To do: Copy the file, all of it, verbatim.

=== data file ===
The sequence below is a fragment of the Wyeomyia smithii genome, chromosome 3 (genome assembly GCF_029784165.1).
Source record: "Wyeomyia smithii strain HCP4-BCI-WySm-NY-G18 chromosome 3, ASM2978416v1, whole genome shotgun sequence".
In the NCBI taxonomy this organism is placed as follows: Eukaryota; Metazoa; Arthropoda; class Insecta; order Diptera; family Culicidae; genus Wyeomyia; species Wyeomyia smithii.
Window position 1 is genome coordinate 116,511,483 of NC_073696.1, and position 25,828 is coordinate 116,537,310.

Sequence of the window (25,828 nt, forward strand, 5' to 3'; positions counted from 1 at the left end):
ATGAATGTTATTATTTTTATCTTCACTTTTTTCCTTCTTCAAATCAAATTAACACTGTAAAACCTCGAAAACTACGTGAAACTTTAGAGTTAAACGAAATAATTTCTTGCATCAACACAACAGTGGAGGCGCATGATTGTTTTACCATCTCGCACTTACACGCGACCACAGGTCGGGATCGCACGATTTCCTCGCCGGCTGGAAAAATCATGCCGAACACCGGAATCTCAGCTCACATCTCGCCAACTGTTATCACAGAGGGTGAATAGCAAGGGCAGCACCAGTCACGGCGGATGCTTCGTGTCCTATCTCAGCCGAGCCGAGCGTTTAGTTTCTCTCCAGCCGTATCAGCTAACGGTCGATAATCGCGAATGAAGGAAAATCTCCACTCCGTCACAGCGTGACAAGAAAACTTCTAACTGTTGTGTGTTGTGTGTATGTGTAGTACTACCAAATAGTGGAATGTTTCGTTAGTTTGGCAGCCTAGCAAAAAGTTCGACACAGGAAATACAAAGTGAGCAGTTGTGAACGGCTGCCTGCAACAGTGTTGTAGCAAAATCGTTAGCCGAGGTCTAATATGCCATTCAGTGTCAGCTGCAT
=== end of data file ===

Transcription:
The sequence below is a fragment of the Wyeomyia smithii genome, chromosome 3 (genome assembly GCF_029784165.1).
Source record: "Wyeomyia smithii strain HCP4-BCI-WySm-NY-G18 chromosome 3, ASM2978416v1, whole genome shotgun sequence".
In the NCBI taxonomy this organism is placed as follows: Eukaryota; Metazoa; Arthropoda; class Insecta; order Diptera; family Culicidae; genus Wyeomyia; species Wyeomyia smithii.
Window position 1 is genome coordinate 116,511,483 of NC_073696.1, and position 25,828 is coordinate 116,537,310.

Sequence of the window (25,828 nt, forward strand, 5' to 3'; positions counted from 1 at the left end):
ATGAATGTTATTATTTTTATCTTCACTTTTTTCCTTCTTCAAATCAAATTAACACTGTAAAACCTCGAAAACTACGTGAAACTTTAGAGTTAAACGAAATAATTTCTTGCATCAACACAACAGTGGAGGCGCATGATTGTTTTACCATCTCGCACTTACACGCGACCACAGGTCGGGATCGCACGATTTCCTCGCCGGCTGGAAAAATCATGCCGAACACCGGAATCTCAGCTCACATCTCGCCAACTGTTATCACAGAGGGTGAATAGCAAGGGCAGCACCAGTCACGGCGGATGCTTCGTGTCCTATCTCAGCCGAGCCGAGCGTTTAGTTTCTCTCCAGCCGTATCAGCTAACGGTCGATAATCGCGAATGAAGGAAAATCTCCACTCCGTCACAGCGTGACAAGAAAACTTCTAACTGTTGTGTGTTGTGTGTATGTGTAGTACTACCAAATAGTGGAATGTTTCGTTAGTTTGGCAGCCTAGCAAAAAGTTCGACACAGGAAATACAAAGTGAGCAGTTGTGAACGGCTGCCTGCAACAGTGTTGTAGCAAAATCGTTAGCCGAGGTCTAATATGCCATTCAGTGTCAGCTGCAT